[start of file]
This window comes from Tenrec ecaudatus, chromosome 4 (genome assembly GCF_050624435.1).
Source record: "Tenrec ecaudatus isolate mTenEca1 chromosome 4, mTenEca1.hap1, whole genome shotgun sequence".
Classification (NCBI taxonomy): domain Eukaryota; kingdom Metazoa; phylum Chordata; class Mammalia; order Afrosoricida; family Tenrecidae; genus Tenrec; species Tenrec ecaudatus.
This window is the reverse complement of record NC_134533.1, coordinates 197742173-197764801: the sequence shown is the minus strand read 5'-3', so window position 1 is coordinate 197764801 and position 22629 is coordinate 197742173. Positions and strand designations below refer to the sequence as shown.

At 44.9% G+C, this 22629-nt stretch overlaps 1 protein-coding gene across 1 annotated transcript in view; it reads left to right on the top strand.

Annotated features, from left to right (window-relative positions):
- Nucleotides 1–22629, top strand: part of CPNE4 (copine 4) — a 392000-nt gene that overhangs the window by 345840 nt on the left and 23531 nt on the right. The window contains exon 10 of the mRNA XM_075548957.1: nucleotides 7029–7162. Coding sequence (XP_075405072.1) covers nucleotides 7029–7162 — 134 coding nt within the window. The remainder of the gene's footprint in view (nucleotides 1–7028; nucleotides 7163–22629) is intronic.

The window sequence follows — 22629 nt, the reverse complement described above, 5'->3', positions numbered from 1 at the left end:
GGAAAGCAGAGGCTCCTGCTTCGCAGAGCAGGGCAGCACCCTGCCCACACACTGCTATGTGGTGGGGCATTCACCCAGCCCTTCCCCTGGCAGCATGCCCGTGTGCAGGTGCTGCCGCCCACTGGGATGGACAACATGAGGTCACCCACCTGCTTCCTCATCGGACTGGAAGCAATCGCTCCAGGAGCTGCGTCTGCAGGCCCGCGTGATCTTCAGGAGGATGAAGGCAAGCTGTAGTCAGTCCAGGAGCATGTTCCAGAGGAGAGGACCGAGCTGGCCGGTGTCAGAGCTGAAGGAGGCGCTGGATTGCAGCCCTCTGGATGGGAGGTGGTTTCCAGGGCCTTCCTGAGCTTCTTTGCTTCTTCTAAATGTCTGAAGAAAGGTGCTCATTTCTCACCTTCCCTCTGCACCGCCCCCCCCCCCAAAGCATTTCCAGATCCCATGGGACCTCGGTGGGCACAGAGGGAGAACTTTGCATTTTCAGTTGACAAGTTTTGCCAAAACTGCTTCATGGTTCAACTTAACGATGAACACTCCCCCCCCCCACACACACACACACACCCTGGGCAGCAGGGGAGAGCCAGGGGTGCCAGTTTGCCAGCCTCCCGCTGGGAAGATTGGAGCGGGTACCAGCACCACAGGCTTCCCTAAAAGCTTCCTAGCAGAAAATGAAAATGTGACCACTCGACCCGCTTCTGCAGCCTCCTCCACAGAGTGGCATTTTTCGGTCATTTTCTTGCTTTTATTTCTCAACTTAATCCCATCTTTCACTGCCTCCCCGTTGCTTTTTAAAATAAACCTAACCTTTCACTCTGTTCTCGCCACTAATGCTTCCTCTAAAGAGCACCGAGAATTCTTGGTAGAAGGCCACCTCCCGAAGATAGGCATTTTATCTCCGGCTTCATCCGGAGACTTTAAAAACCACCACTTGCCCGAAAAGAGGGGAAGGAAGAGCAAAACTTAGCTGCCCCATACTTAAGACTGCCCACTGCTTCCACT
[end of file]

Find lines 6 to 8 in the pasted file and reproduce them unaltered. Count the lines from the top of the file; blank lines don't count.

Annotated features, from left to right (window-relative positions):
- Nucleotides 1–22629, top strand: part of CPNE4 (copine 4) — a 392000-nt gene that overhangs the window by 345840 nt on the left and 23531 nt on the right. The window contains exon 10 of the mRNA XM_075548957.1: nucleotides 7029–7162. Coding sequence (XP_075405072.1) covers nucleotides 7029–7162 — 134 coding nt within the window. The remainder of the gene's footprint in view (nucleotides 1–7028; nucleotides 7163–22629) is intronic.

The window sequence follows — 22629 nt, the reverse complement described above, 5'->3', positions numbered from 1 at the left end: